Nurse-Designed Care Models Could Be Key to a Culture of Health
Study Examines How Evidence-Based Edge Runner Initiatives Could Help Other Care Providers Improve National Health.
There is an increased realization that health is influenced by a number of social, cultural, and environmental factors. The national culture of health movement, initiated by the Robert Wood Johnson Foundation, strives to build a collaborative approach to transforming what it means to be a healthy nation. Among healthcare providers, nurses are especially well positioned as change leaders to a culture of health in their communities.
A study, “Innovative Nursing Care Models and Culture of Health: Early Evidence,” published by Nursing Outlook, examines the extent to which nurse-designed care models focus on the culture of health in order to better understand how nurses may function as exemplars for other providers.
“Nurse-designed models are consistent with the culture of health framework, making them a potentially useful context for examining how other providers might contribute to a culture of health,” says one of the study’s investigators, Antonia M. Villarruel, PhD, RN, FAAN, Professor and the Margaret Bond Simon Dean of Nursing at the University of Pennsylvania School of Nursing (Penn Nursing).
The study focused on a qualitative content review of documents describing 39 care-models designed by nurses, who are designated as Edge Runners. Edge Runners are nurses identified by the American Academy of Nursing who have developed care models and other interventions that demonstrate significant, sustained clinical and financial outcomes.
Most of the nurse-designed care models focused on at least one of four culture of health action areas identified by the Robert Wood Johnson Foundation: strengthening integration of health services and systems; fostering cross-sector collaboration to improve well-being; creating healthier, more equitable communities; and making health a shared value.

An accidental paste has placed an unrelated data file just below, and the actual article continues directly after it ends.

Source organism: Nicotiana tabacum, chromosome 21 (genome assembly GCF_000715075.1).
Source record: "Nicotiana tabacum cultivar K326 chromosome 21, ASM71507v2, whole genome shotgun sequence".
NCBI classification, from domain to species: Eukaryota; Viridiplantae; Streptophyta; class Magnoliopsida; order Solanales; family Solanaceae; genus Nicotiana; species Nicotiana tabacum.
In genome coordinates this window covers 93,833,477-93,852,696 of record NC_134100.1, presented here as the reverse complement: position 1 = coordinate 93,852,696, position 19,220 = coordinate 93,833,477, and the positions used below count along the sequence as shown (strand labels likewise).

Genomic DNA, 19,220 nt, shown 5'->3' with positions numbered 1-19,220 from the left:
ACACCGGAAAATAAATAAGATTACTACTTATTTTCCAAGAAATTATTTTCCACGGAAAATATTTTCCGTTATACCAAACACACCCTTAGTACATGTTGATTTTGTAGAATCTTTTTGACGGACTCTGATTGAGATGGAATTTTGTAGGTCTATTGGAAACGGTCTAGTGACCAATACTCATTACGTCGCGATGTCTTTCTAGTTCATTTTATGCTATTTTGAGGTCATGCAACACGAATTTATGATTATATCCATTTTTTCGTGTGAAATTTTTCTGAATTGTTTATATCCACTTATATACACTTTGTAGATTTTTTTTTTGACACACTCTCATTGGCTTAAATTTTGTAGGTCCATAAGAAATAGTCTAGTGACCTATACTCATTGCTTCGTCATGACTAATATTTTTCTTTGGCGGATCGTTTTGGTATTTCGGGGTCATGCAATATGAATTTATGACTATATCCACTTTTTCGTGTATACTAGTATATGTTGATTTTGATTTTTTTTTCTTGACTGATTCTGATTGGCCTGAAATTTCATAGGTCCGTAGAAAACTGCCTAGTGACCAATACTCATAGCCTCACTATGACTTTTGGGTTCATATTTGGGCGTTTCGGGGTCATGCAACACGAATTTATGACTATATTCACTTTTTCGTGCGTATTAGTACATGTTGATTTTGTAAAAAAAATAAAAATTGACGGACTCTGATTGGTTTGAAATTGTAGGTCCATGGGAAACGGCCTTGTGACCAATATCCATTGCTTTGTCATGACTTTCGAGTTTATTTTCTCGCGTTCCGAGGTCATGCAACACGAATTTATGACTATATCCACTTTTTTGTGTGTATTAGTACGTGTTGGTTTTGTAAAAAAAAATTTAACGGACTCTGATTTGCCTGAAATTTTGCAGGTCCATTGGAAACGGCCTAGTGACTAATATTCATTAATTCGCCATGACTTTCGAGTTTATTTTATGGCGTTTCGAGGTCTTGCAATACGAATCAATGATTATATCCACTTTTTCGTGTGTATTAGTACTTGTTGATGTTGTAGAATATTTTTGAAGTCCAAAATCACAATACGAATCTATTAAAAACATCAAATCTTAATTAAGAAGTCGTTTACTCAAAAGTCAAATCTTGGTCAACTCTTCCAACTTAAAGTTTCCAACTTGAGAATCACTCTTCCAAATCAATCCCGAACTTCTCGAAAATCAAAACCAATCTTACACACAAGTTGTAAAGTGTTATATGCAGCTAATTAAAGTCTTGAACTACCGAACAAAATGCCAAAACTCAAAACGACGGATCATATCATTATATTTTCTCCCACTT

“This analysis provides evidence of nursing’s ability and commitment to lead and contribute to efforts to build a culture of health” says Villarruel. “Findings also provide a springboard for nurse leaders hoping to develop or expand models of care by providing specific examples of activities associated with successful models.”
The study serves as a foundation for future qualitative investigations to understand barriers and facilitators to developing and implementing these nursing models. Factors for exploration might include healthcare payment structures, scope of practice policies and workforce training requirements.
“Additional research on these nurse innovators and their promotion of a culture of health will help us better understand the extent to which these models may function as exemplars for other healthcare providers,” says Villarruel.
In addition to Villarruel, co-authors of the study include: Grant R. Martsolf, PhD, MPH, RN, RAND Corporation; Tamika Gordon, MS, RAND Corporation and SUNY Binghamton, School of Engineering; Linnea Warren May, MPH, RAND Corporation; Diana Mason, PhD, RN, FAAN, Hunter College, Center for Health, Media & Policy and American Academy of Nursing; and Cheryl Sullivan, MSES, American Academy of Nursing.